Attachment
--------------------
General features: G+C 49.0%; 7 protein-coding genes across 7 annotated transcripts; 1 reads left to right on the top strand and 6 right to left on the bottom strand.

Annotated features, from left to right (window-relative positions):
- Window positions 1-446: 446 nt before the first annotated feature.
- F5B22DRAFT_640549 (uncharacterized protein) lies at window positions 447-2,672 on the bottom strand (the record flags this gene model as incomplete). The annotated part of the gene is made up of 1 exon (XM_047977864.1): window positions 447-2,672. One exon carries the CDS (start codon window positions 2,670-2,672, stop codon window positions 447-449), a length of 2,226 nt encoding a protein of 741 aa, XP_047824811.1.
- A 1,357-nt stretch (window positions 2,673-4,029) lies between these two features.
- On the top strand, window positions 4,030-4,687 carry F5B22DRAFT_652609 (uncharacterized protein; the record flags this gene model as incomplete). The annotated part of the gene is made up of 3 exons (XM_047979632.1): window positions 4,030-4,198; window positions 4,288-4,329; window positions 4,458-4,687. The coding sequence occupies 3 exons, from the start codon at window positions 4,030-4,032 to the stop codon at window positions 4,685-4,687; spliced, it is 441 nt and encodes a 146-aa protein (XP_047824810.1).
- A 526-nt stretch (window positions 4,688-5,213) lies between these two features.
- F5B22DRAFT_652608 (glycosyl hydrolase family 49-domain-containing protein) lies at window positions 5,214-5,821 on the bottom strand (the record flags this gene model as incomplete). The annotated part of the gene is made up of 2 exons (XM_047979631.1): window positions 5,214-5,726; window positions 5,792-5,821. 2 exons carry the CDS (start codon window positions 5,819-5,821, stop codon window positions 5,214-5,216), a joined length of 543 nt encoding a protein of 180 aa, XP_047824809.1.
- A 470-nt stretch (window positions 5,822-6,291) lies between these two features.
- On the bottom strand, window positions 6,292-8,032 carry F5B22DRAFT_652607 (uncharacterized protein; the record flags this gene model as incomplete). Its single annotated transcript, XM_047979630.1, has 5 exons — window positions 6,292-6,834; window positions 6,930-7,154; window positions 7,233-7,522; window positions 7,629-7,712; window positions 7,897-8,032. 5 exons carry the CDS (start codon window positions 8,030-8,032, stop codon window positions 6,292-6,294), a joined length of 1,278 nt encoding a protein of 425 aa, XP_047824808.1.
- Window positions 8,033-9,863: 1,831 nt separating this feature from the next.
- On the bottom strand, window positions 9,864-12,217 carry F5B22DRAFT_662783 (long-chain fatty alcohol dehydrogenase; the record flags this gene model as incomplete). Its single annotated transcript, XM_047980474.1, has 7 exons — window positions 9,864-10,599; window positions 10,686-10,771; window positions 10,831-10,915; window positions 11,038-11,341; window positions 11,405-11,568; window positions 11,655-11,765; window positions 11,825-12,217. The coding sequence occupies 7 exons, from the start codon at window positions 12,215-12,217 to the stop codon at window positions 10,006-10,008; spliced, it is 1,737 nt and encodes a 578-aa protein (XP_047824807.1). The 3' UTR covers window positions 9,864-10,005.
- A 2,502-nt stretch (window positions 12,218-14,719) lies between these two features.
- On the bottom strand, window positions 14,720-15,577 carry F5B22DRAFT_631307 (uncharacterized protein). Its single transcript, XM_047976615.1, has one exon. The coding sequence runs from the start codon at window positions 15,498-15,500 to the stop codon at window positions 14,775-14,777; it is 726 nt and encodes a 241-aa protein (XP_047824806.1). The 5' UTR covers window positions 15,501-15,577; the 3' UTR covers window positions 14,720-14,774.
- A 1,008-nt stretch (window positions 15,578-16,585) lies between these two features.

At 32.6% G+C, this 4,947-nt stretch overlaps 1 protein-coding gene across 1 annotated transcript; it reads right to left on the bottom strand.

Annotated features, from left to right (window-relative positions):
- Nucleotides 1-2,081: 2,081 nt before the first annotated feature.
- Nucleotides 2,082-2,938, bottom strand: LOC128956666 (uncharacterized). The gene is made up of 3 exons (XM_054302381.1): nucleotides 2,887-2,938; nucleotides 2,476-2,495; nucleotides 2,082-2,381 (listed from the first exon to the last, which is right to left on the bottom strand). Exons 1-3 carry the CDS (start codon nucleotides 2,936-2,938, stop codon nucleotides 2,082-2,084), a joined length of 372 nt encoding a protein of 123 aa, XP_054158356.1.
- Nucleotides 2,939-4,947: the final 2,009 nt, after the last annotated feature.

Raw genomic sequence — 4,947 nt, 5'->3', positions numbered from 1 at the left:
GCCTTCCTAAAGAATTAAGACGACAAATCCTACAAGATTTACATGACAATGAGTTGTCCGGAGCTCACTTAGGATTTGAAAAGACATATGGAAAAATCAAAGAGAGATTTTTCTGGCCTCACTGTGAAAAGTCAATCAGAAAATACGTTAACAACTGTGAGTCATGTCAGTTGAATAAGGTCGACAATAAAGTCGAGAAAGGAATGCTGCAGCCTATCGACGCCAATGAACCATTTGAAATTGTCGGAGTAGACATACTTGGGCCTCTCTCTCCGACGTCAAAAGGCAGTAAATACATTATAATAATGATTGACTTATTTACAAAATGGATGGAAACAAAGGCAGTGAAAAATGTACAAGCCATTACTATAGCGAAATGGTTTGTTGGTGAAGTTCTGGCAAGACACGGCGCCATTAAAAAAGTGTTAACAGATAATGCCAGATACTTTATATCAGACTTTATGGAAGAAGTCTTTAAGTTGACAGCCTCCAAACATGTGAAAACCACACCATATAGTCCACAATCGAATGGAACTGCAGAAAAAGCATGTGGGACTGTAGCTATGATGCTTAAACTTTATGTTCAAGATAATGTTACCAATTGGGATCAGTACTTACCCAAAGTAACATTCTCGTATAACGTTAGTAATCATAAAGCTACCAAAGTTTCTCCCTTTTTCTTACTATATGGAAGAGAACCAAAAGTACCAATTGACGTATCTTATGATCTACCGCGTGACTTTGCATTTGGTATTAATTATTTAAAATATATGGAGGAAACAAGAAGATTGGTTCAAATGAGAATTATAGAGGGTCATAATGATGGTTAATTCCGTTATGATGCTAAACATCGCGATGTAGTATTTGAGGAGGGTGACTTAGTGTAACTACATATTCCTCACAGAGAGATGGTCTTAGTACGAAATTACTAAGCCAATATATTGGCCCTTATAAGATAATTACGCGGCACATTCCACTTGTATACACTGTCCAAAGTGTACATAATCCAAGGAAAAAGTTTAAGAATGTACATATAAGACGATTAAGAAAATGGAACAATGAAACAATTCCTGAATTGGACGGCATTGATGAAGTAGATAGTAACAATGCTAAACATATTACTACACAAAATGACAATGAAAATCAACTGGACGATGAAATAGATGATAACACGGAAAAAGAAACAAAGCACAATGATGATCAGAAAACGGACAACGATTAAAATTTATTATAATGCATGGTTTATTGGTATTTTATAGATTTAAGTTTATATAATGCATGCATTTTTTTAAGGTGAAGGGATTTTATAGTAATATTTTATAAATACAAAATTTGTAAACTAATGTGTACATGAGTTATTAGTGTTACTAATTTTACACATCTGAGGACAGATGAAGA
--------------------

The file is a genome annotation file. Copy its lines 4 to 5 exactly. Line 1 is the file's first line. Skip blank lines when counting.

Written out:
- F5B22DRAFT_640549 (uncharacterized protein) lies at window positions 447-2,672 on the bottom strand (the record flags this gene model as incomplete). The annotated part of the gene is made up of 1 exon (XM_047977864.1): window positions 447-2,672. One exon carries the CDS (start codon window positions 2,670-2,672, stop codon window positions 447-449), a length of 2,226 nt encoding a protein of 741 aa, XP_047824811.1.
- A 1,357-nt stretch (window positions 2,673-4,029) lies between these two features.